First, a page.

Astronomers have found that some sun-like stars have the ability to consume Earth-like planets. During their developmental stages, these sun-like stars swallow large amounts of rocky material, from which small, rocky planets such as Earth, Venus and Mars are formed.
A graduate student in astronomy from Vanderbilt University, Trey Mack, has developed a model that has the capability to estimate the effects of huge diet on the chemical composition of the star. To analyse this, he used a pair of twin stars that have their own planets.
"Trey has shown that we can actually model the chemical signature of a star in detail, element by element, and determine how that signature is changed by the ingestion of Earthlike planets. We can actually see the signature predicted by our model, in detail, element by element," said Keivan Stassun, Vanderbilt Professor of Astronomy, who supervised the study.
This ability will help astronomers' to understand the planet formation process, along with the current search for Earth-like planets, according to the astronomers.
Since long, astronomers have been detecting extrasolar planets in huge numbers. Since planets are proportionally richer in elements heavier than helium as compared to stars, absorbtion increases the metallicity of the stars and according to some theories, high metallicity stars are likely to have planets.
Mack chose stars, HD 20781 and 20782, unique in wide binary pair and both have planets in orbits. Both stars are of G-class like that of the sun. HD 20781 has two planets, the mass of which is similar to that of Neptune. One has a similar orbit like that of Mercury and the other much close than it. On the other hand, HD 20782 has a planet that is almost twice the Jupiter's mass.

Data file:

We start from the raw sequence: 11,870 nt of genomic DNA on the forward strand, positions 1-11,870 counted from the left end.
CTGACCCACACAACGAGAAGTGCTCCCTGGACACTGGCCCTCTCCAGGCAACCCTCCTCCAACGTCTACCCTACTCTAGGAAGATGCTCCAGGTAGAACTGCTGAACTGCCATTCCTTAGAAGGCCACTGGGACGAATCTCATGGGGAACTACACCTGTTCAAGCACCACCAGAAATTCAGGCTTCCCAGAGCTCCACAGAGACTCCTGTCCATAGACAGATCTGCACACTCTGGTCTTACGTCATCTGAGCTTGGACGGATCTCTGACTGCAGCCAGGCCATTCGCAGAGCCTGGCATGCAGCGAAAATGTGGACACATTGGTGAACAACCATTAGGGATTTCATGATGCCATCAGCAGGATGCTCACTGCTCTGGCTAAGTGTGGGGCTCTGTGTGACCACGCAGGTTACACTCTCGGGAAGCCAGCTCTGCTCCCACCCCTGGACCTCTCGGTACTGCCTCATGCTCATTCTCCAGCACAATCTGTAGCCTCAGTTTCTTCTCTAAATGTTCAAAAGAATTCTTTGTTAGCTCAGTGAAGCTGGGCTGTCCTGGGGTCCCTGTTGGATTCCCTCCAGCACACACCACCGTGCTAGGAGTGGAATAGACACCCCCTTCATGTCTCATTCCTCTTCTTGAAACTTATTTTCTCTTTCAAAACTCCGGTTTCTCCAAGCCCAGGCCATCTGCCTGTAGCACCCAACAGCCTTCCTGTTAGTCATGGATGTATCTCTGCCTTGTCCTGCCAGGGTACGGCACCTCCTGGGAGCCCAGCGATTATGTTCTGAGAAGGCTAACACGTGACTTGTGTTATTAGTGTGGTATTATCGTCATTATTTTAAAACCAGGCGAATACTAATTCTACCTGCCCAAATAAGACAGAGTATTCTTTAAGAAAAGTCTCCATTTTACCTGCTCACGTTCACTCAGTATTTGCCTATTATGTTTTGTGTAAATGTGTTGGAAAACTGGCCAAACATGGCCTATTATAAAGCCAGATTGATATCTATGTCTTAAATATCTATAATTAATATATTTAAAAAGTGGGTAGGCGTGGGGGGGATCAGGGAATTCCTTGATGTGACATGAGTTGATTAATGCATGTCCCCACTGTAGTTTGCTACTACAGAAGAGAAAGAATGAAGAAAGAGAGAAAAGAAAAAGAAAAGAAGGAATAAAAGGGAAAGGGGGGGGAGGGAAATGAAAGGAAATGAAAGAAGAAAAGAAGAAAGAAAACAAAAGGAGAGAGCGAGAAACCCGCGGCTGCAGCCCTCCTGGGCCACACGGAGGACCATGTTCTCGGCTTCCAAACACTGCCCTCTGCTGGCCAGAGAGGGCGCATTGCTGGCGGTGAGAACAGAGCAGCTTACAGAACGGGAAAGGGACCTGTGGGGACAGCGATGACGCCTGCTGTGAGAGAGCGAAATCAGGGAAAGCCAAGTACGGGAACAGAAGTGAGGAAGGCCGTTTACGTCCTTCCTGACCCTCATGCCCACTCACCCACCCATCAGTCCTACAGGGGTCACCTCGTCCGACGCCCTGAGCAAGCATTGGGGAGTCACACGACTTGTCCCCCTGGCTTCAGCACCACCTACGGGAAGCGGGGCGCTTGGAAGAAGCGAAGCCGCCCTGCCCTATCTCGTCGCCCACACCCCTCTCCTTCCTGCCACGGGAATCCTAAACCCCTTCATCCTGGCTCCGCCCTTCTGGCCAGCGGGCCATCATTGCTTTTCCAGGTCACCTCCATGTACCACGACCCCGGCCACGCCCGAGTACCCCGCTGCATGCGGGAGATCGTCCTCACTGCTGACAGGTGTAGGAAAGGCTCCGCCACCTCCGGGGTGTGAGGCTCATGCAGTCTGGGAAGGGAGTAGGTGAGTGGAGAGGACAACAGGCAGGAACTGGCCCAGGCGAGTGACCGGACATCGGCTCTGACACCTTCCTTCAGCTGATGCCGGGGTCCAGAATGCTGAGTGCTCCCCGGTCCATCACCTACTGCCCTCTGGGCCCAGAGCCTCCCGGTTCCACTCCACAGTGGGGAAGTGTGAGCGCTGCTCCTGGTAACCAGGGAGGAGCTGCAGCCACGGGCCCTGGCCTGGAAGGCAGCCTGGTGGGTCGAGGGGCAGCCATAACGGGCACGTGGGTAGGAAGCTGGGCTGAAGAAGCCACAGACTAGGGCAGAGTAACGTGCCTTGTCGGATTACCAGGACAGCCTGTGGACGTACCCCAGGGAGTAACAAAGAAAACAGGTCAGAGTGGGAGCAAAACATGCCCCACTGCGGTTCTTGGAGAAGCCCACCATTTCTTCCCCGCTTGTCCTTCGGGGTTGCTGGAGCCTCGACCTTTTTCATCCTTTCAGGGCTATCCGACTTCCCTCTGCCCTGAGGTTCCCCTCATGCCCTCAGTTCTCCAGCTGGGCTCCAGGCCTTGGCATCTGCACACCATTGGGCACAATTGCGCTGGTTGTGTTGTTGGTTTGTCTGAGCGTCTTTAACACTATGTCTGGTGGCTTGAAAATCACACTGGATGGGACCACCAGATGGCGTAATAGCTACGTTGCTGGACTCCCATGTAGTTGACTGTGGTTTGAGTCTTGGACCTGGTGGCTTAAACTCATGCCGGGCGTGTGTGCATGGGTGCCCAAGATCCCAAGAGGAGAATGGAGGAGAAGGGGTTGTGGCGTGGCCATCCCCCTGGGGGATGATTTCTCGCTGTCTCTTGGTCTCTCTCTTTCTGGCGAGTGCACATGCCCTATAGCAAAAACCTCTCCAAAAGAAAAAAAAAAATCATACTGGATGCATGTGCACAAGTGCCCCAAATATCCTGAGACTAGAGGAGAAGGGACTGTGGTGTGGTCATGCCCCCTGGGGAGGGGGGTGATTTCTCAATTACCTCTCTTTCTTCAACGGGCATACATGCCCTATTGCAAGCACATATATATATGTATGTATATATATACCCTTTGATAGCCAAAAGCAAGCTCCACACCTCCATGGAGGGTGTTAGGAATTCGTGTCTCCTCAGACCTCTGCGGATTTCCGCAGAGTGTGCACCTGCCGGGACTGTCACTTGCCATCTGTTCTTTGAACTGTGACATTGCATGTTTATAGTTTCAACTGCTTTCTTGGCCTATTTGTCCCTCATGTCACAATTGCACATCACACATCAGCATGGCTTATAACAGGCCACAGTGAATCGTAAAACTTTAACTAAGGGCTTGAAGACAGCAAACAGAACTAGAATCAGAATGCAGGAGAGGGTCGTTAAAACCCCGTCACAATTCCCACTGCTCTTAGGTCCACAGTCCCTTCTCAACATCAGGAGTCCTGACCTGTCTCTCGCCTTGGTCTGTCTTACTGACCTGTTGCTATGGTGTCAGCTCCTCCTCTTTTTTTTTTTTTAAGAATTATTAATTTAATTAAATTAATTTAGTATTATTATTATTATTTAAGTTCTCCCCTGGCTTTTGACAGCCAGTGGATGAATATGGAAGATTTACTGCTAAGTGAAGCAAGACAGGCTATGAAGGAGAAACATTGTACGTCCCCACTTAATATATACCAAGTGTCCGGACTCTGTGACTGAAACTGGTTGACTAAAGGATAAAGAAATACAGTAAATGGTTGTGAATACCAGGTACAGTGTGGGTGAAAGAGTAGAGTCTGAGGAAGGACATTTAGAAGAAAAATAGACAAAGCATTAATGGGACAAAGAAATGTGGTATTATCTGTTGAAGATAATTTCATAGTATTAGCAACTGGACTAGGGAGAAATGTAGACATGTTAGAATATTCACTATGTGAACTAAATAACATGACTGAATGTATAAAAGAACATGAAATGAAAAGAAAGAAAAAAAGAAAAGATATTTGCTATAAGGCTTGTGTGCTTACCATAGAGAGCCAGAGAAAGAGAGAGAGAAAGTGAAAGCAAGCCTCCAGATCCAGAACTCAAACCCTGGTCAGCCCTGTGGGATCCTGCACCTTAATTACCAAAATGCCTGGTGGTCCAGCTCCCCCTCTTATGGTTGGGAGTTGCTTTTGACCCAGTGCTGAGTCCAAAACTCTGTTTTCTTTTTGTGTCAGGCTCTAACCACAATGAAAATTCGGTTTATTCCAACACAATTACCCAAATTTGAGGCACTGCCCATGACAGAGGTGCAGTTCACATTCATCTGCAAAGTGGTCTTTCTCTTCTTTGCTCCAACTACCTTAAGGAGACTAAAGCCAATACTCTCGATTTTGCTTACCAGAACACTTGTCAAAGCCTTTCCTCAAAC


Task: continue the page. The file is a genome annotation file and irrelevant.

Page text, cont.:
"Imagine that the star originally formed rocky planets like Earth. Furthermore, imagine that it also formed gas giant planets like Jupiter. The rocky planets form in the region close to the star where it is hot and the gas giants form in the outer part of the planetary system where it is cold. However, once the gas giants are fully formed, they begin to migrate inward and, as they do, their gravity begins to pull and tug on the inner rocky planets. With the right amount of pulling and tugging, a gas giant can easily force a rocky planet to plunge into the star. If enough rocky planets fall into the star, they will stamp it with a particular chemical signature that we can detect," noted Mack.
However, Mack and Stassun are still uncertain if the star still hosts Earth-like planets. "When we find stars with similar chemical signatures, we will be able to conclude that their planetary systems must be very different from our own and that they most likely lack inner rocky planets," Mack explained.
The details of the study were published in the Astrophysical Journal.